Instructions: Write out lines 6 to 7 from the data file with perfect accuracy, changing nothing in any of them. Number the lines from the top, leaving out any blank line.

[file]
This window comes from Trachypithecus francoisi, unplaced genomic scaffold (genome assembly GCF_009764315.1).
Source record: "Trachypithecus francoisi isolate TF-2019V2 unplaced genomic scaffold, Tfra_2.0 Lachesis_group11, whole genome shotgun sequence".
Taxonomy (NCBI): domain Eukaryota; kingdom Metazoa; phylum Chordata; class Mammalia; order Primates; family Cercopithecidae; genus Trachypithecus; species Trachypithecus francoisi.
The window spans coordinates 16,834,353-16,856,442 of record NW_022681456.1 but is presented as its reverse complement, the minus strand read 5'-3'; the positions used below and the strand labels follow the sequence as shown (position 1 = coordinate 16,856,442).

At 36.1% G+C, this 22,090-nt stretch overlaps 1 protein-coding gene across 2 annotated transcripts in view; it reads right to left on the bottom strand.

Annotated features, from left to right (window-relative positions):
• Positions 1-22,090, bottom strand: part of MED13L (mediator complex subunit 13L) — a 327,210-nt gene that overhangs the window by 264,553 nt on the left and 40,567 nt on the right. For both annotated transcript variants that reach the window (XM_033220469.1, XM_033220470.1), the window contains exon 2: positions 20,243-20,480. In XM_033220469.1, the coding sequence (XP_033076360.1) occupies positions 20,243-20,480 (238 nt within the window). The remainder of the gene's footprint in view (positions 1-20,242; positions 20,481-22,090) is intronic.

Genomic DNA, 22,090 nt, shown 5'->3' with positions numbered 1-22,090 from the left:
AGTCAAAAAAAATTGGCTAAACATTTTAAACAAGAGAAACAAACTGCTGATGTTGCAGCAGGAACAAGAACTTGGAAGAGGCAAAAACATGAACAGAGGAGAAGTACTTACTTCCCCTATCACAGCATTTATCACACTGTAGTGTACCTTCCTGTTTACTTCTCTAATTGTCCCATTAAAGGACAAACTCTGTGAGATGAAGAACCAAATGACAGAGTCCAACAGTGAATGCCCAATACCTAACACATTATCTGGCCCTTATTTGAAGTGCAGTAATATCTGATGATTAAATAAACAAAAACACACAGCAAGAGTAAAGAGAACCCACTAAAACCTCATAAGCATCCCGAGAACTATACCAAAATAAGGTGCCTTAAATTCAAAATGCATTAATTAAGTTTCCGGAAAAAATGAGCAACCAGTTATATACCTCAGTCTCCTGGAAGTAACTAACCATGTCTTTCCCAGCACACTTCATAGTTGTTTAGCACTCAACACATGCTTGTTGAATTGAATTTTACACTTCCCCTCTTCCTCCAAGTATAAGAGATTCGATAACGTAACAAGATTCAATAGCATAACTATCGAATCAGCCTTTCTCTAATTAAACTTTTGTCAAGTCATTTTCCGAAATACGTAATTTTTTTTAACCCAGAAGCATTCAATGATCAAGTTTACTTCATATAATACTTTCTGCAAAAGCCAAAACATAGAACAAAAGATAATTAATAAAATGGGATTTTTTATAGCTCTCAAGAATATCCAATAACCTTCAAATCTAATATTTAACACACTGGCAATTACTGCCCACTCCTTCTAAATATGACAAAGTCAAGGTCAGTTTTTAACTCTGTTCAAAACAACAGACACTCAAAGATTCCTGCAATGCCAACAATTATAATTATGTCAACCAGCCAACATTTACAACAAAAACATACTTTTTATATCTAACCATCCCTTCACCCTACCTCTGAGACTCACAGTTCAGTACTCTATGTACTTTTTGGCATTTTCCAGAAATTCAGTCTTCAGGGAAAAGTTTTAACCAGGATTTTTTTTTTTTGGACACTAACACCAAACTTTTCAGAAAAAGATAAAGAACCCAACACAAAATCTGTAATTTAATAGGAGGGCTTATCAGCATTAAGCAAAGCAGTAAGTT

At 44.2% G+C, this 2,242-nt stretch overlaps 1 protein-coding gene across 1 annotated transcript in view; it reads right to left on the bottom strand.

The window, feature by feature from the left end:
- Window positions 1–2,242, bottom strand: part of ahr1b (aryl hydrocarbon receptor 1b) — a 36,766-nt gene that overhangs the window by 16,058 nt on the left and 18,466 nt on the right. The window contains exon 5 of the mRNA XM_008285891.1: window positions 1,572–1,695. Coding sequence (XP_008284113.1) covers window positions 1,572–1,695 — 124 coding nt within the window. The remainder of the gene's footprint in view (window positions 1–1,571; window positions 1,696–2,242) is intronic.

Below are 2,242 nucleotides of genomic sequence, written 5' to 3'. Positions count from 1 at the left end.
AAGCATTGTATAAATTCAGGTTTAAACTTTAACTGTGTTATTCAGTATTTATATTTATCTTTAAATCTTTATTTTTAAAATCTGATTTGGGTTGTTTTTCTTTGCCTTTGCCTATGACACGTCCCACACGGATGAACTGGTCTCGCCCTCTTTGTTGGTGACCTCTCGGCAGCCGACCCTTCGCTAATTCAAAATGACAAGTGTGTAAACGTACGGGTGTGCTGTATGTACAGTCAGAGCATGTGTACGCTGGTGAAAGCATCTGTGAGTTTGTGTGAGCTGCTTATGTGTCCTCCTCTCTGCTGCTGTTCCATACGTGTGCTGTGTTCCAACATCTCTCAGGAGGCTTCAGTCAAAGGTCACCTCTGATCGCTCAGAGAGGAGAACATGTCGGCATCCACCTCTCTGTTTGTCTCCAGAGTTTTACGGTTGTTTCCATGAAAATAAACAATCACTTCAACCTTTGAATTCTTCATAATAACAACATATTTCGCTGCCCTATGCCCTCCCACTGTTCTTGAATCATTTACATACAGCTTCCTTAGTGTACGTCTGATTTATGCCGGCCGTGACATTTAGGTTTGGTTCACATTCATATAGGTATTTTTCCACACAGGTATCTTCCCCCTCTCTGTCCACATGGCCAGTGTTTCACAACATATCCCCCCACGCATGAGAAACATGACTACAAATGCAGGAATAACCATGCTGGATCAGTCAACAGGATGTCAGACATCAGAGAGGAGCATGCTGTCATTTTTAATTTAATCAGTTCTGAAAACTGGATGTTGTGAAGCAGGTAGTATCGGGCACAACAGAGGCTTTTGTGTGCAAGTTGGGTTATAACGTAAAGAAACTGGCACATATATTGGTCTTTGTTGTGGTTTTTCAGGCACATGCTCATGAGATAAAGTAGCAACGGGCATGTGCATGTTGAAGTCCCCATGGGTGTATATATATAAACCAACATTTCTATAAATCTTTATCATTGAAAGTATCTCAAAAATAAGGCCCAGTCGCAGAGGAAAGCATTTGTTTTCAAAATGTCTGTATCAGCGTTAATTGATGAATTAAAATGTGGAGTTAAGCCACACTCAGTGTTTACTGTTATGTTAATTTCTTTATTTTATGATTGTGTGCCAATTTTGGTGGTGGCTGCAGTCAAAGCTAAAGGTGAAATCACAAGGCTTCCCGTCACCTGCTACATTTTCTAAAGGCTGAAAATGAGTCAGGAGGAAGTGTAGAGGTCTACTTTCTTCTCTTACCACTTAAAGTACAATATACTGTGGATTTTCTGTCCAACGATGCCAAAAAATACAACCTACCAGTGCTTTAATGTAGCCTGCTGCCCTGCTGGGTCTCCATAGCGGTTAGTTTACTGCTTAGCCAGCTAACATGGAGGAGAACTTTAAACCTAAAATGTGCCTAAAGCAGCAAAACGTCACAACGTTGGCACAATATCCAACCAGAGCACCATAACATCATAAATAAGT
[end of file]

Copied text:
Annotated features, from left to right (window-relative positions):
• Positions 1-22,090, bottom strand: part of MED13L (mediator complex subunit 13L) — a 327,210-nt gene that overhangs the window by 264,553 nt on the left and 40,567 nt on the right. For both annotated transcript variants that reach the window (XM_033220469.1, XM_033220470.1), the window contains exon 2: positions 20,243-20,480. In XM_033220469.1, the coding sequence (XP_033076360.1) occupies positions 20,243-20,480 (238 nt within the window). The remainder of the gene's footprint in view (positions 1-20,242; positions 20,481-22,090) is intronic.